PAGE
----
Cash assistance helps stem domestic violence

Review & Mail Writer

The World Food Programme (WFP) is utilising its urban cash assistance to vulnerable women in Zimbabwe to fight against domestic violence.

Under the cash assistance programme, women in poor urban areas are given electronic vouchers to buy household food requirements and this is meant to empower women registered to be able to contribute to food security at home and remove reliance on men.

Up to a third of Zimbabweans in towns and cities are unable to afford a nutritious diet – food tends to be available but not affordable, the WFP says. Cash support from the World Food Programme (WFP) helps. It enables people to buy food and other essentials at a time when inflation and soaring prices otherwise restrict people’s access to money, playing into the hands of food insecurity. 

Review & Mail has witnessed the system work, with vulnerable women from Harare’s Epworth – often accompanied by their children – enthusiastically making purchases of basic goods at Queensdale shoppinng centre where large supermarket chains are well stocked and accept the WFP vouchers.

Other international donor agencies have also employed the system.

In a recent report, WFP said through the Stopping Abuse and Female Exploitation (SAFE) programme which aims to prevent violence against women and girls in Zimbabwe, it partnered with Musasa Project – a local activist group – to provide post gender violence care services to survivors of gender-based violence.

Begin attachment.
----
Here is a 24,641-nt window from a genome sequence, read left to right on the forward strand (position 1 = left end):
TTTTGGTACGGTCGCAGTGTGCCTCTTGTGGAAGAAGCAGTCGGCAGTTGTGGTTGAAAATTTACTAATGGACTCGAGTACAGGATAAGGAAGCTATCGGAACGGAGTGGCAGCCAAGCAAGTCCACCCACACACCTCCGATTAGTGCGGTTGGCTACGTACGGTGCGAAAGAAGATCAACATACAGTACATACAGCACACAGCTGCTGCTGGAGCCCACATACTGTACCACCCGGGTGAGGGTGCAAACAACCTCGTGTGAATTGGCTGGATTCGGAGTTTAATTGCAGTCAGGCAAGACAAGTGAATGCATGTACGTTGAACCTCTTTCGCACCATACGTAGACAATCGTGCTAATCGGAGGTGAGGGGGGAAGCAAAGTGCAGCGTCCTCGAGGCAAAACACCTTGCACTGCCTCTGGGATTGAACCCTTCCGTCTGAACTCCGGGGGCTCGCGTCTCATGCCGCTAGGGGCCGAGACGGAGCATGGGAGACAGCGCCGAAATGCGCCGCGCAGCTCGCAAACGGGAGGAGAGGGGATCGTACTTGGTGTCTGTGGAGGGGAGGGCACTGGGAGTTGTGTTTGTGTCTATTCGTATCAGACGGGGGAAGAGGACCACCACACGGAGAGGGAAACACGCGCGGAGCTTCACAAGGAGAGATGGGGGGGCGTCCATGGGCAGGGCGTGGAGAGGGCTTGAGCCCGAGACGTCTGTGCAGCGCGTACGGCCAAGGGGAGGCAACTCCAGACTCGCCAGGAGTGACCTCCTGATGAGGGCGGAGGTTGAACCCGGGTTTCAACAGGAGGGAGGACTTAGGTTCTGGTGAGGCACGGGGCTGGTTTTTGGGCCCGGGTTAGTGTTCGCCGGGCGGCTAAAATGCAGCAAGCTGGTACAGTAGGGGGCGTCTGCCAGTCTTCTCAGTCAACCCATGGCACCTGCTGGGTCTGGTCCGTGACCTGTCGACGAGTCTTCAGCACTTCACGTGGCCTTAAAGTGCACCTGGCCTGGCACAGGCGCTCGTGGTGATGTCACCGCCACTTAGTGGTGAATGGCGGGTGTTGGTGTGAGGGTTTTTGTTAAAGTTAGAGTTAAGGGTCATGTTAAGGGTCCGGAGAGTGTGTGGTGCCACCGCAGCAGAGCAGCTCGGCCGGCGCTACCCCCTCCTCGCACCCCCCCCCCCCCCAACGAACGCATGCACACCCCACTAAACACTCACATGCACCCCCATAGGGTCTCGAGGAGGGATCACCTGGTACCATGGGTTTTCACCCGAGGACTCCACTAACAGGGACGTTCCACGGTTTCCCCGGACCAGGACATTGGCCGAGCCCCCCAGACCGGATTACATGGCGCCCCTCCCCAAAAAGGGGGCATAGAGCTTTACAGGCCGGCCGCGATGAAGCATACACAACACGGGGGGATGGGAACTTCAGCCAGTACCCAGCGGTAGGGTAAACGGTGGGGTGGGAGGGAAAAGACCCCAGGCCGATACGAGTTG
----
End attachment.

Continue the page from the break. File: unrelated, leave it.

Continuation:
The services include counselling, legal protection services, referrals to higher levels of care, and emergency transport to access specialized services. Services are provided through different facilities including a static and a mobile one-stop centre, and a toll-free line.

“WFP continually works to provide technical assistance to social protection and emergency preparedness and response institutions in Zimbabwe, aimed at enhancing the social and humanitarian framework,” WFP said.

WFP participated in a post payment verification exercise conducted by the Ministry of Public Service, Labour, and Social Welfare in Umzingwane district under the Harmonized Social Cash Transfer Programme (HSCT).

This provided an opportunity for WFP to better understand the HSCT programme and share experiences on the delivery of cash in urban areas.

WFP collaborated with UNICEF, FAO and the Ministry of Health and Child Care to strengthen the nutrition emergency preparedness and response to national, provincial and district nutritionists. Trainings were undertaken to ensure better integration of nutrition into emergency programming.

The sessions culminated in the development of a draft National Plan for Nutrition in Emergencies.

The organisation says it is strengthening the communities’ resilience to future shocks and stressors through provision of tailored trainings and the creation of productive assets, while simultaneously providing food assistance to address immediate food needs.

In August, WFP carried out double distributions of food to targeted communities.

Leave a Reply